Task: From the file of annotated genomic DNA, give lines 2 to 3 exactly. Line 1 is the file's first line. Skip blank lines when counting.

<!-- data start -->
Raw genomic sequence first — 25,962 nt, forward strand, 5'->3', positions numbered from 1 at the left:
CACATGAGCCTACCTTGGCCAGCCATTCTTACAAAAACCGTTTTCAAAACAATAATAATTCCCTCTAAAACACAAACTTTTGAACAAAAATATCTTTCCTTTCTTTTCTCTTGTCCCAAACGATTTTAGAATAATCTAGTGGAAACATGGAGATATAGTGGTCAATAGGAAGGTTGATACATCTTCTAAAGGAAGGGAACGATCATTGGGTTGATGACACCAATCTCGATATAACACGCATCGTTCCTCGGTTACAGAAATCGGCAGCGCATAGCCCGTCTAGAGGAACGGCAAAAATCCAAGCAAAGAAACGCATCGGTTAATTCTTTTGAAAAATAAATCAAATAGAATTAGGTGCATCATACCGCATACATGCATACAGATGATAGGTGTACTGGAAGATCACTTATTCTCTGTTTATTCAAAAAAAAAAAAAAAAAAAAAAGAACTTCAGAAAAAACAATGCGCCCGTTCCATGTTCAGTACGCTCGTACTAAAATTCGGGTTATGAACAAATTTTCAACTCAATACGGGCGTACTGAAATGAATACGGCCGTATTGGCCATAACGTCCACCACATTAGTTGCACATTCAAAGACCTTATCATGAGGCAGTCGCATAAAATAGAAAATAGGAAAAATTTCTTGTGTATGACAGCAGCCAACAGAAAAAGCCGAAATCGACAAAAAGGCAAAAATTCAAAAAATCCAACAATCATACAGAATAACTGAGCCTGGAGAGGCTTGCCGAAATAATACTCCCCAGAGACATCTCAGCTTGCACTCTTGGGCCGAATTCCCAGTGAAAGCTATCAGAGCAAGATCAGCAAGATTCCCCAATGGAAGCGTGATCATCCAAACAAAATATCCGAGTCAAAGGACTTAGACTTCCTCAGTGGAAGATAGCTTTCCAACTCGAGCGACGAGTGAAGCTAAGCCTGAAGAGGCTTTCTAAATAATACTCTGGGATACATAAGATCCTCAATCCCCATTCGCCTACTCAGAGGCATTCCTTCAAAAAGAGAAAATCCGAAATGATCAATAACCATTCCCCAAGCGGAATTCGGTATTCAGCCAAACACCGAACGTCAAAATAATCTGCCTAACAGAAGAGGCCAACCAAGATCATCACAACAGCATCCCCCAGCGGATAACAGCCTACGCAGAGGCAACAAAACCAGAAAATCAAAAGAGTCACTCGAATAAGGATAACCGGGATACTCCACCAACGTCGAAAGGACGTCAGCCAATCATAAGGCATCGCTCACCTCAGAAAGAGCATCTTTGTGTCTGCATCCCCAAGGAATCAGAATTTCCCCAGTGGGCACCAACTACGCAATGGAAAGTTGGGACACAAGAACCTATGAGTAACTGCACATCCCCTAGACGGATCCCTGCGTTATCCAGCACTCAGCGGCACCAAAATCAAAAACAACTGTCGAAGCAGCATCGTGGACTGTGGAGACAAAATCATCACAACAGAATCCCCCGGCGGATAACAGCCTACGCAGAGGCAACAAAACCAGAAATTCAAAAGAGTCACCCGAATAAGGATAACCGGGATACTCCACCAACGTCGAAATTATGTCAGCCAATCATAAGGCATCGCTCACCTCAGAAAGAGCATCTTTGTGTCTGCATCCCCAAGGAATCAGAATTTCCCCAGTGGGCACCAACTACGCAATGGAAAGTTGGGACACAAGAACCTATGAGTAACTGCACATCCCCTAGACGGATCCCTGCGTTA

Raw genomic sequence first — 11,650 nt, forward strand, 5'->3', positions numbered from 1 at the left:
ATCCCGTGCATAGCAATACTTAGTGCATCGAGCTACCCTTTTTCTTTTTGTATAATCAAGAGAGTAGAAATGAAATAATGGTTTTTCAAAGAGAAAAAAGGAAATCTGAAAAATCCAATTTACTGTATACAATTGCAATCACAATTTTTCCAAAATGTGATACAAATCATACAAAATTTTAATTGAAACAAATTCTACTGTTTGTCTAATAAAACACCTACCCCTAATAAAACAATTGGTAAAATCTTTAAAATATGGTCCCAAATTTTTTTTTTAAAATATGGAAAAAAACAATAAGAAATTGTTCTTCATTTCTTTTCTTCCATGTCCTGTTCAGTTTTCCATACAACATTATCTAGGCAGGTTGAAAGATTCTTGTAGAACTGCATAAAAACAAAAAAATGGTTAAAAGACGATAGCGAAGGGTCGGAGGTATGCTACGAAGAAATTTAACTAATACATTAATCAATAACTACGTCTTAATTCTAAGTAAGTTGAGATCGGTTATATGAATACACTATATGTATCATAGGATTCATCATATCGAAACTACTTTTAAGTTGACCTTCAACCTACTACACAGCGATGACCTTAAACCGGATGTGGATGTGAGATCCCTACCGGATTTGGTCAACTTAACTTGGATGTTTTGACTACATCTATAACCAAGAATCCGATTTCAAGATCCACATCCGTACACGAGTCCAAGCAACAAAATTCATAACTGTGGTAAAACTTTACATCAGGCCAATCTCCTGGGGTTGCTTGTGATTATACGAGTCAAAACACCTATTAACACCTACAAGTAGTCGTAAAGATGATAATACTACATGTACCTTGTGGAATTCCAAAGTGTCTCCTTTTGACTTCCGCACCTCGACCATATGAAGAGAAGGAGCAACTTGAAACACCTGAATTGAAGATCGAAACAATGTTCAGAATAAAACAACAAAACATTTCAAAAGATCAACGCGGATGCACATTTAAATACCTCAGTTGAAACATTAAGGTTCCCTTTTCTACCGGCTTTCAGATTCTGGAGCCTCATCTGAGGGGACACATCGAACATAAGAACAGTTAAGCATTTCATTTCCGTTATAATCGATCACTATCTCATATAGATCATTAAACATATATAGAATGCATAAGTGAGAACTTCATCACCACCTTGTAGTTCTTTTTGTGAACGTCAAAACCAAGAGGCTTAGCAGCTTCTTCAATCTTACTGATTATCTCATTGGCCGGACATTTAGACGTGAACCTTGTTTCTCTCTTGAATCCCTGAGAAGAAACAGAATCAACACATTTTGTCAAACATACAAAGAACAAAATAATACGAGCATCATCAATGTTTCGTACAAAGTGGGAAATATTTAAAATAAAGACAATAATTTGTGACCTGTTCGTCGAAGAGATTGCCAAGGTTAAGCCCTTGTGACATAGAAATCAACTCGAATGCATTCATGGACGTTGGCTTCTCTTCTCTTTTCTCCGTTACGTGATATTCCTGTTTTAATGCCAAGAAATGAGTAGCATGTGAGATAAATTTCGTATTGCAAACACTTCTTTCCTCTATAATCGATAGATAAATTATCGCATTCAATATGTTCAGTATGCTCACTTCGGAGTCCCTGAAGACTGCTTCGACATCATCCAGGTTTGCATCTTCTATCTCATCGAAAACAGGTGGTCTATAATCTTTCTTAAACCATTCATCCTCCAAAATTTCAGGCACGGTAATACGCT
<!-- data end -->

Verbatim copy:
CACATGAGCCTACCTTGGCCAGCCATTCTTACAAAAACCGTTTTCAAAACAATAATAATTCCCTCTAAAACACAAACTTTTGAACAAAAATATCTTTCCTTTCTTTTCTCTTGTCCCAAACGATTTTAGAATAATCTAGTGGAAACATGGAGATATAGTGGTCAATAGGAAGGTTGATACATCTTCTAAAGGAAGGGAACGATCATTGGGTTGATGACACCAATCTCGATATAACACGCATCGTTCCTCGGTTACAGAAATCGGCAGCGCATAGCCCGTCTAGAGGAACGGCAAAAATCCAAGCAAAGAAACGCATCGGTTAATTCTTTTGAAAAATAAATCAAATAGAATTAGGTGCATCATACCGCATACATGCATACAGATGATAGGTGTACTGGAAGATCACTTATTCTCTGTTTATTCAAAAAAAAAAAAAAAAAAAAAAGAACTTCAGAAAAAACAATGCGCCCGTTCCATGTTCAGTACGCTCGTACTAAAATTCGGGTTATGAACAAATTTTCAACTCAATACGGGCGTACTGAAATGAATACGGCCGTATTGGCCATAACGTCCACCACATTAGTTGCACATTCAAAGACCTTATCATGAGGCAGTCGCATAAAATAGAAAATAGGAAAAATTTCTTGTGTATGACAGCAGCCAACAGAAAAAGCCGAAATCGACAAAAAGGCAAAAATTCAAAAAATCCAACAATCATACAGAATAACTGAGCCTGGAGAGGCTTGCCGAAATAATACTCCCCAGAGACATCTCAGCTTGCACTCTTGGGCCGAATTCCCAGTGAAAGCTATCAGAGCAAGATCAGCAAGATTCCCCAATGGAAGCGTGATCATCCAAACAAAATATCCGAGTCAAAGGACTTAGACTTCCTCAGTGGAAGATAGCTTTCCAACTCGAGCGACGAGTGAAGCTAAGCCTGAAGAGGCTTTCTAAATAATACTCTGGGATACATAAGATCCTCAATCCCCATTCGCCTACTCAGAGGCATTCCTTCAAAAAGAGAAAATCCGAAATGATCAATAACCATTCCCCAAGCGGAATTCGGTATTCAGCCAAACACCGAACGTCAAAATAATCTGCCTAACAGAAGAGGCCAACCAAGATCATCACAACAGCATCCCCCAGCGGATAACAGCCTACGCAGAGGCAACAAAACCAGAAAATCAAAAGAGTCACTCGAATAAGGATAACCGGGATACTCCACCAACGTCGAAAGGACGTCAGCCAATCATAAGGCATCGCTCACCTCAGAAAGAGCATCTTTGTGTCTGCATCCCCAAGGAATCAGAATTTCCCCAGTGGGCACCAACTACGCAATGGAAAGTTGGGACACAAGAACCTATGAGTAACTGCACATCCCCTAGACGGATCCCTGCGTTATCCAGCACTCAGCGGCACCAAAATCAAAAACAACTGTCGAAGCAGCATCGTGGACTGTGGAGACAAAATCATCACAACAGAATCCCCCGGCGGATAACAGCCTACGCAGAGGCAACAAAACCAGAAATTCAAAAGAGTCACCCGAATAAGGATAACCGGGATACTCCACCAACGTCGAAATTATGTCAGCCAATCATAAGGCATCGCTCACCTCAGAAAGAGCATCTTTGTGTCTGCATCCCCAAGGAATCAGAATTTCCCCAGTGGGCACCAACTACGCAATGGAAAGTTGGGACACAAGAACCTATGAGTAACTGCACATCCCCTAGACGGATCCCTGCGTTA

Raw genomic sequence first — 11,650 nt, forward strand, 5'->3', positions numbered from 1 at the left: